These reports are just a few examples of instances where the the imams of Ahlulbait transmitted hadiths through fallible sources, the companions of the Prophet. If Ja’far Al-Sadiq and Al-Baqir both held the position that Abu Hurayrah, ‘Abdurrahman and other companions of the Prophet were liars who ultimately aimed to distort Islam, as claimed by the Shi’ite polemicists, then it would be preposterous for them to continue disseminating hadiths through these sources. Why would Ja’far reproduce an isnad transmitted through Abu Hurayrah when he could otherwise transmit the same report through ‘Ali b. Abi Taleb?

When faced with these reports, Shi’ite polemicists first attempt to deflect the entire argument by denying the authenticity of these hadiths due to the fact that they come from Sunni sources. These desperate appeals, however, are fruitless, since these reports are mutawatir from Ja’far. They are definitively authentic to him, and they cannot be simply dismissed in an ad hoc manner on the basis of their sources’ alleged theological leanings.

When Shi’ite polemicists recognize that their attempts to dismiss these reports are futile, they then appeal to the most blunderous and preposterous of all cop-outs: Taqiyyah. Instead of actually addressing the historical argument(s) presented, they appeal to a brittle theological doctrine in a desperate attempt to appropriate the texts. They will thus claim that Ja’far only reproduced these reports in the aforementioned manner out of fear for his life. This appeal, however, is pathetic and astonishing at the same time. What would have happened if Ja’far transmitted the reports through ‘Ali b. Abi Taleb?

The obvious answer to that question is: “nothing.” First, second and third century Sunni hadith collections are replete with reports ascribed to ‘Ali b. Abi Taleb and other members of his family. Sunni and non-Sunni transmitters of hadith openly transmitted reports from ‘Ali and other members of the Prophets family in that era. Hundreds of reports in the Sunni tradition are, in fact, transmitted through Al-Sadeq and Al-Baqir from ‘Ali b. Abi Taleb. To suggest that Ja’far Al-Sadiq feared ascribing a few reports to ‘Ali and thus ascribed them to alleged forgers is more of an insult to Ja’far Al-Sadiq.

This phenomenon similarly serves as an argument that dispels the Twelver claim that Sunnis refrained from transmitting hadith through Ahlulbait. In such examples, Sunni hadith collections can be observed documenting traditions from the Prophet’s household along with other reliable sources.


Contrary to what is claimed by Shi’ite polemicists, the imams of Ahlulbait did not exclusively transmit hadith from infallible sources. Rather, we see that Ja’far Al-Sadeq, Al-Baqir and others transmitted hadiths from various companions of the Prophet ﷺ. Some of these companions are even reviled in the Twelver tradition, yet we find the earlier historical sources authentically quoting the imams transmitting hadiths through them. Indeed this phenomenon is worthy of further analysis, as it casts doubt on the entire Shi’ite narrative pertaining to the imams and the SahabahOnly in later (Shi’ite) sources are the imams presented reviling companions of the Prophet, such as Abu Hurayrah, ‘Abdurrahman b. ‘Awf and ‘Umar etc.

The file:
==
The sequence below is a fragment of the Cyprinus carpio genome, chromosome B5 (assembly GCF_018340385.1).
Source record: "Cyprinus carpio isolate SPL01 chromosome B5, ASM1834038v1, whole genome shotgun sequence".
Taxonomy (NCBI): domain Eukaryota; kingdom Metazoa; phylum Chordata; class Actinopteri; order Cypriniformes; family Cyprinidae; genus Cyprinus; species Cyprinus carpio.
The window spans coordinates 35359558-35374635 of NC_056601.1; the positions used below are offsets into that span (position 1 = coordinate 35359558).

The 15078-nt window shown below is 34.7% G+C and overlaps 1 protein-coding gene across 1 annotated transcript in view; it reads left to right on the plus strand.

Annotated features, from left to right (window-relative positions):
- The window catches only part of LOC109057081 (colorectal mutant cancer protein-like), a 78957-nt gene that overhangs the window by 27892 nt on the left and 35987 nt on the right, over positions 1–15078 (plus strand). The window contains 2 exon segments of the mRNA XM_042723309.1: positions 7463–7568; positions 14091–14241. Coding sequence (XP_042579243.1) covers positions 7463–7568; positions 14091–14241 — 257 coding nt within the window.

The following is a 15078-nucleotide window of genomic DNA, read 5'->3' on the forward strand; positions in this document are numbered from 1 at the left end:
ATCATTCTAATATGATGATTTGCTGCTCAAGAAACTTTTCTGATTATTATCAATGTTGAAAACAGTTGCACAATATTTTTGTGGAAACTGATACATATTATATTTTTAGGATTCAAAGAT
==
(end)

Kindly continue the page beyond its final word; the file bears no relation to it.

This phenomenon gives rise to various questions:

  • Why did Ja’far Al-Sadiq and Muhammad Al-Baqir ascribe traditions to the Prophet ﷺ through alleged liars and forgers, according to the Twelver tradition?
  • Why did they not transmit these reports from ‘Ali b. Abi Taleb, as they did with hundreds of other reports in the Sunni tradition?
  • Is it acceptable for the imams to publicly ascribe lies to the Prophet out of fear?
  • If the answer to the previous question is  “yes”, then what is the point of their infallibility if they still end up ascribing falsehood to the Prophet and God?

Nevertheless, we do not expect much asides from a few theological cop-outs that are usually presented by our Shi’ite counterparts in response to these questions. Dismissing the argument by appealing to ad hoc explanations that attempt to appropriate the texts is not sufficient nor is it an intellectually honest endeavor. Rather, we hope that to see progress in the quality of the discourse, which manifests in mature and intellectually honest responses.

And Allah is the best of witnesses.


Al-Jawahiri, Muhammad. Al-Mufid Min Mo’jam Rijal Al-Hadith. 2nd ed., vol. 1 1, Al-‘Ilmiyyah, 1424.